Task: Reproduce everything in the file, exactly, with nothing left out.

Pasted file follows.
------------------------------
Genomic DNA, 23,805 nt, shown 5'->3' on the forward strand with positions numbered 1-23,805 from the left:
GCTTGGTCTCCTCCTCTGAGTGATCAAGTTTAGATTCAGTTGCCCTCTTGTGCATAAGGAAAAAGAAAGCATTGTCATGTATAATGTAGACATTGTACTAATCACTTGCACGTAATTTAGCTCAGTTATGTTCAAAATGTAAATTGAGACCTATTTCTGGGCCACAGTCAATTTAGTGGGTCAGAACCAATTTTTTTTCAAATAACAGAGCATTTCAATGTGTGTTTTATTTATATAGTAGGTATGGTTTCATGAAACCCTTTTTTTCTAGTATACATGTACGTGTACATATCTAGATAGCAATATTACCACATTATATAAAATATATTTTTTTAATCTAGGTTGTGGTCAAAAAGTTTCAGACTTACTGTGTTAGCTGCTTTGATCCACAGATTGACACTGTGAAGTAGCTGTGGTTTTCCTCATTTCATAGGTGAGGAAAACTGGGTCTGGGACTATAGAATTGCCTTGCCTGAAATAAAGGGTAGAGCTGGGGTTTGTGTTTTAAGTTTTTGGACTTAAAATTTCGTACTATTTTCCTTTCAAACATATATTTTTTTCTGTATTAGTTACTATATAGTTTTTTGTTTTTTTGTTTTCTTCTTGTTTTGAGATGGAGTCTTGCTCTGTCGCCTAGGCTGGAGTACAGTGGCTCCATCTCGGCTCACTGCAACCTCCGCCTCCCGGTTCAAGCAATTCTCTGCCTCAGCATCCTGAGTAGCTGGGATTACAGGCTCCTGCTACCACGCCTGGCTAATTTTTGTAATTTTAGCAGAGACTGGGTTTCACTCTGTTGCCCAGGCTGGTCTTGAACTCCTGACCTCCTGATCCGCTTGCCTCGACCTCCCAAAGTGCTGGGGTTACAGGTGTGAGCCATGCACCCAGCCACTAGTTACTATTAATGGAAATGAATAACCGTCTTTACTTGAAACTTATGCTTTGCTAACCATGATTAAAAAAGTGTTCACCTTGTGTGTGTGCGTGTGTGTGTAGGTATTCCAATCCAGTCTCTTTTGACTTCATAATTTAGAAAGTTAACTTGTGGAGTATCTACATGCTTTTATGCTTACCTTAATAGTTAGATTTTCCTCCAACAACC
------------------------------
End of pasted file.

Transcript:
Genomic DNA, 23,805 nt, shown 5'->3' on the forward strand with positions numbered 1-23,805 from the left:
GCTTGGTCTCCTCCTCTGAGTGATCAAGTTTAGATTCAGTTGCCCTCTTGTGCATAAGGAAAAAGAAAGCATTGTCATGTATAATGTAGACATTGTACTAATCACTTGCACGTAATTTAGCTCAGTTATGTTCAAAATGTAAATTGAGACCTATTTCTGGGCCACAGTCAATTTAGTGGGTCAGAACCAATTTTTTTTCAAATAACAGAGCATTTCAATGTGTGTTTTATTTATATAGTAGGTATGGTTTCATGAAACCCTTTTTTTCTAGTATACATGTACGTGTACATATCTAGATAGCAATATTACCACATTATATAAAATATATTTTTTTAATCTAGGTTGTGGTCAAAAAGTTTCAGACTTACTGTGTTAGCTGCTTTGATCCACAGATTGACACTGTGAAGTAGCTGTGGTTTTCCTCATTTCATAGGTGAGGAAAACTGGGTCTGGGACTATAGAATTGCCTTGCCTGAAATAAAGGGTAGAGCTGGGGTTTGTGTTTTAAGTTTTTGGACTTAAAATTTCGTACTATTTTCCTTTCAAACATATATTTTTTTCTGTATTAGTTACTATATAGTTTTTTGTTTTTTTGTTTTCTTCTTGTTTTGAGATGGAGTCTTGCTCTGTCGCCTAGGCTGGAGTACAGTGGCTCCATCTCGGCTCACTGCAACCTCCGCCTCCCGGTTCAAGCAATTCTCTGCCTCAGCATCCTGAGTAGCTGGGATTACAGGCTCCTGCTACCACGCCTGGCTAATTTTTGTAATTTTAGCAGAGACTGGGTTTCACTCTGTTGCCCAGGCTGGTCTTGAACTCCTGACCTCCTGATCCGCTTGCCTCGACCTCCCAAAGTGCTGGGGTTACAGGTGTGAGCCATGCACCCAGCCACTAGTTACTATTAATGGAAATGAATAACCGTCTTTACTTGAAACTTATGCTTTGCTAACCATGATTAAAAAAGTGTTCACCTTGTGTGTGTGCGTGTGTGTGTAGGTATTCCAATCCAGTCTCTTTTGACTTCATAATTTAGAAAGTTAACTTGTGGAGTATCTACATGCTTTTATGCTTACCTTAATAGTTAGATTTTCCTCCAACAACC